Afghanistan's Cultural Heritage - Continuity In Change


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This paper, written in late Summer 2008, was informally forwarded to CMA just shortly before the Author's first visit to Afghanistan. It shades a samewhat different light on Afghanistan's Cultural Heritage context. This approach has been confirmed by direct experience in 2008, and than again in 2009 and 2010.

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Afghanistan's Cultural Heritage - Continuity In Change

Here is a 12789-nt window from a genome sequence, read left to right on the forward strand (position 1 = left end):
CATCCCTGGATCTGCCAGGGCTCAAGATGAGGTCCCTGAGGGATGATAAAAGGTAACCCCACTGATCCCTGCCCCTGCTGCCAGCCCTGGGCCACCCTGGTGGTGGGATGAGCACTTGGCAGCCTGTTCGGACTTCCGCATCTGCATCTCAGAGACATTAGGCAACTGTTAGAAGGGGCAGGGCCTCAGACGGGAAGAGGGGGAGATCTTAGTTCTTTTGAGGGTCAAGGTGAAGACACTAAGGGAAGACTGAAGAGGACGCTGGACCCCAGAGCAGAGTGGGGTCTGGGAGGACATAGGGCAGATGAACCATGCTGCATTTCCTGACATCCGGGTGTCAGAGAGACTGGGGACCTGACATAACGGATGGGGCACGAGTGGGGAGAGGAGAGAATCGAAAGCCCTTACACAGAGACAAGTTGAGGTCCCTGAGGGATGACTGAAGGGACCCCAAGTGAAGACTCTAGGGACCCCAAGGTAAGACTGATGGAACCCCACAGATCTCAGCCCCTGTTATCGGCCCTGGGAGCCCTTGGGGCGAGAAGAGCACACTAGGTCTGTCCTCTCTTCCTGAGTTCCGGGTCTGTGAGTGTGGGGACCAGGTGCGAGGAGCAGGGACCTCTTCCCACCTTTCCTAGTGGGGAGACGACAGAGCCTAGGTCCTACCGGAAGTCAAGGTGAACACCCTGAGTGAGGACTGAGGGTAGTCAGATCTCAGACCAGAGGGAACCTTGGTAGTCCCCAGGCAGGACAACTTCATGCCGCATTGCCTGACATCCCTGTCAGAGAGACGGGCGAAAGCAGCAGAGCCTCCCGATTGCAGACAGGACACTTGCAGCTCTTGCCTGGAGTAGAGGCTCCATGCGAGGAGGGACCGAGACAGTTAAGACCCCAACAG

1. 1. Afghanistan’s Cultural Heritage – Continuity in Change by Alessandro Califano, Senior Curator CRDAV, City of Rome (Italy) The latest attack on the Indian embassy in Kabul on July 7th brings last year’s suicide attacks to over 140, some of them brought right into the heart of what should be Afghanistan’s most normalized area. With militias and clans battling each other, diverse military contingents spread throughout the country, and a crime-ridden economy, the region’s overall situation is not likely to attract many cultural heritage lovers to museums and monuments in this Central Asian country, yet. An interview with Ahmad Wali Masoud [“Ahmad Wali Masoud believes that investment in Afghanistan may be quite profitable”, Ekspert Kazakhstan – July 2nd, 2008], organizer of a conference organized in Kyrgyzstan in early June, entitled "Afghanistan, Shanghai Cooperation Organization, Eurasian Security and Geopolitics", previously Ambassador of Afghanistan in London, UK, and the brother of the legendary Ahmad Shah Masoud – the Lion of Panshir, who led the Northern Alliance troops against the Taliban, and was killed by al Qaida members two days before 9/11 – suggests however a rather different approach: “Be it the northern or southern provinces, [the higher] the investments, the more stable the situation will be. Spread investments evenly, in all provinces, and it will be a structure neither Taliban nor Al-Qaeda will ever destroy. Because you will give the people strength, you will stabilize the situation and win the people's trust. Moreover, you will win the confidence that people have something to fight for. It will make your own future secure. […] The Western community […] should concentrate on the advancement of a dialogue with Moslems and with the Islamic world. Ninety- nine percent of Moslems are not extremists at all. If you want a dialogue, however, you'd better make sure that this dialogue is strategic and not tactical…” From this point of view, building upon the new role that museums, historical monuments and archaeological areas could have, even in this still problem-ridden area, means to accept the challenge, and to work for a better change. A “check-up” of museums conditions in Afghanistan, focusing on losses, balances and mid-term needs of the country’s cultural heritage institutions should be the first step in a strategy involving Canada’s museum professionals community in reorganizing and safeguarding Afghanistan’s cultural heritage. It would moreover conveniently counterbalance Canada’s direct military involvement in the region, and even maybe place it in a more favourably light. The proposing Author, Senior Curator at a Documentation Centre for Contemporary Art in Rome (Italy), a CMA member since 1990, a member of ICOM, and an expert of the Central Asian macro region, is been working since 2004 at a research project about museum trends and cultural heritage policies in post-Soviet Central Asian countries. He will be in Afghanistan between September and October 2008 to collect first hand data, to visit sites and areas of interest, and to interview cultural heritage protagonists. The resulting product should then be considered as a first “continuity-in-change” report on Afghanistan’s museums scenery. © Alessandro Califano, 2008